Monday, November 10, 2014

Honoring -- Instead of Gaslighting -- Women's Stories



Marcy and I watched this documentary last night about Kathleen Hanna, the lead singer of Bikini Kill and just all around amazing artist.  (It was packed full of awesome and I highly recommend it. The punk scene back then has some disgusting parallels to the gaming/tech scene now -- you know, the whole "because you're a woman, we don't want you here so here's some death threats" thing?)

But it was some stuff that Kathleen said at the end that really caught me and stuck with me and it wasn't about how men treat women but how everyone, including women, treat women's stories.

She pointed out that when men tell their stories, they're believed, but women have to explain and justify and worry about how they will be perceived, and of course, she further articulated this feeling that if we tell our WHOLE story that no one will believe us AT ALL because it all just seems like way too much.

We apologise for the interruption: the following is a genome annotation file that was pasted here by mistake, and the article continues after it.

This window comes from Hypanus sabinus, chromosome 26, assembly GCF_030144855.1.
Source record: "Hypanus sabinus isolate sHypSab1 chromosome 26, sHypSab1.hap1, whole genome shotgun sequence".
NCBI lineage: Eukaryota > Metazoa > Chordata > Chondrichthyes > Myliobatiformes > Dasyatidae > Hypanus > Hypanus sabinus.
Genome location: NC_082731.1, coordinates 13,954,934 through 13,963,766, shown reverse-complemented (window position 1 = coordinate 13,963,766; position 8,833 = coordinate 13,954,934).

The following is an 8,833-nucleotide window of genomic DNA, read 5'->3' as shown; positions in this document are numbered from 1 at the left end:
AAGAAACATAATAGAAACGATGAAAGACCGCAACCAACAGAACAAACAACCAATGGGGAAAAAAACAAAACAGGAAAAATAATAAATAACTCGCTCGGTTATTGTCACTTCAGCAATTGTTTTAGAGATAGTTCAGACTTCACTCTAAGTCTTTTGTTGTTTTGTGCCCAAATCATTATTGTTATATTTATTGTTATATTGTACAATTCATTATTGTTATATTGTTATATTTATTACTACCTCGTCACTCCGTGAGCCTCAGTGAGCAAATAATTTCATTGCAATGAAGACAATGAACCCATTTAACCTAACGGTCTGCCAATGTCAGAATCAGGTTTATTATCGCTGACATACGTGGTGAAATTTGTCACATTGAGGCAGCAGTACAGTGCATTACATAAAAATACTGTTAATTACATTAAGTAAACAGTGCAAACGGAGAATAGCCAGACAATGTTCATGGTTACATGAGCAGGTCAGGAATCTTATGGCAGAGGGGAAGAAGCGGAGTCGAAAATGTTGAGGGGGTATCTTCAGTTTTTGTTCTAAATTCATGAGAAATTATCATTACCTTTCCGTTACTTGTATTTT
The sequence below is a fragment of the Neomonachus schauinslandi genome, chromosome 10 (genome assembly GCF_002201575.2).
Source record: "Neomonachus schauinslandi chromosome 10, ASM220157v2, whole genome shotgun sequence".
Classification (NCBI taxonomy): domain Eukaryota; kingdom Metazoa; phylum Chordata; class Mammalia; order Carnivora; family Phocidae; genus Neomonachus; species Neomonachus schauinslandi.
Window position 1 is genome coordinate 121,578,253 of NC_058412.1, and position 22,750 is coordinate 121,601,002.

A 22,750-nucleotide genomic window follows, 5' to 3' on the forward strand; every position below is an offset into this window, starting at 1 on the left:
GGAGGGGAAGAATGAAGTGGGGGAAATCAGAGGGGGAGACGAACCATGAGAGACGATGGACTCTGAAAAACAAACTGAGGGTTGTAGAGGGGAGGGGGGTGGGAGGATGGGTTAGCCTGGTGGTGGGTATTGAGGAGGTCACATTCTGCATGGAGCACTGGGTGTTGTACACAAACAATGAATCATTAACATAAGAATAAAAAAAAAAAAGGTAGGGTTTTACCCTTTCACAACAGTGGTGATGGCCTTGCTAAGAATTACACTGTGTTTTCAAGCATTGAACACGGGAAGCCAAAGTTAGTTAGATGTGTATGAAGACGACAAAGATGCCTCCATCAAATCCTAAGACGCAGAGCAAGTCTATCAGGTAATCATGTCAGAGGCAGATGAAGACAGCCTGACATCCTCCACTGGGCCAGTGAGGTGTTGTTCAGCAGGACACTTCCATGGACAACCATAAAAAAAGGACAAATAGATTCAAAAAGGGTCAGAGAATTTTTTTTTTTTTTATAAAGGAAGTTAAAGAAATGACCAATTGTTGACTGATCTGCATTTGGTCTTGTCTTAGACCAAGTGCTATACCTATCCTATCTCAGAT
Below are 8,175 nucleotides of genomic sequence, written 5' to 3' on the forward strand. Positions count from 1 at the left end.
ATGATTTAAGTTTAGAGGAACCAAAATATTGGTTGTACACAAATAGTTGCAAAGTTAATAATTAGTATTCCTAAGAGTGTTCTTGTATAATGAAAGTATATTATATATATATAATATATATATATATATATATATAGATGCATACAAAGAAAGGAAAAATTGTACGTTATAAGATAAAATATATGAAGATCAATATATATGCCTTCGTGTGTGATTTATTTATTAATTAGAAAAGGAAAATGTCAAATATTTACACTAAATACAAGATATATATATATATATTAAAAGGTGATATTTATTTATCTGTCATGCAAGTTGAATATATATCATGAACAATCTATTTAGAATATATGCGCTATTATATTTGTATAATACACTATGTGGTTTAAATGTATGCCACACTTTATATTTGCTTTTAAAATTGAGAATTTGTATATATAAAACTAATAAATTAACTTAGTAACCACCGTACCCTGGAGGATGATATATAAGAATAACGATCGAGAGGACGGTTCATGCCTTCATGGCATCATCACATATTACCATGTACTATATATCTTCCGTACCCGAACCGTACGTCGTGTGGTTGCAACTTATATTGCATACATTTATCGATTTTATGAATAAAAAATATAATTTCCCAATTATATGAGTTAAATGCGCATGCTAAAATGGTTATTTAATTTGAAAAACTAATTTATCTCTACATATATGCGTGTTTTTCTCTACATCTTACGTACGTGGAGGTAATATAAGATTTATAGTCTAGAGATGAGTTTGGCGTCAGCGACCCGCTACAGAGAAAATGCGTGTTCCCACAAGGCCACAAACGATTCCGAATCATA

Yep. I get that. I hold back for that very reason: who would fucking believe all this crap!?

But here's what really pisses me off, the thing that is very popular to say in today's relativistic world: "Well, that's your version; there are so many perspectives..."

It's really a sick and subtle form of cultural gaslighting that has become acceptable.

How about we stop saying that to women who have been through hell and back, huh? How about if that's all you've got, that you simply shut up?

How about instead we empower women and honor their stories as they are with NO DISCLAIMERS?

How about we create a culture in which women are not afraid to tell their WHOLE story? In which women's stories are held up as victories and not some shade of grey?

How about we listen and then if we feel the need to respond, we say, "I am sorry that happened to you."

The same damn stories get repeated generation after generation BECAUSE we don't believe them ENOUGH which leads us to not taking them seriously ENOUGH which leads entire families and systems of (culpable and complicit) people looking the other way, as they mumble under their breath, "Well..that's her version."

Yes. It is. AND it's the whole damn truth.

I'm sorry if it's hard to look at it. Imagine what it was like to live it.


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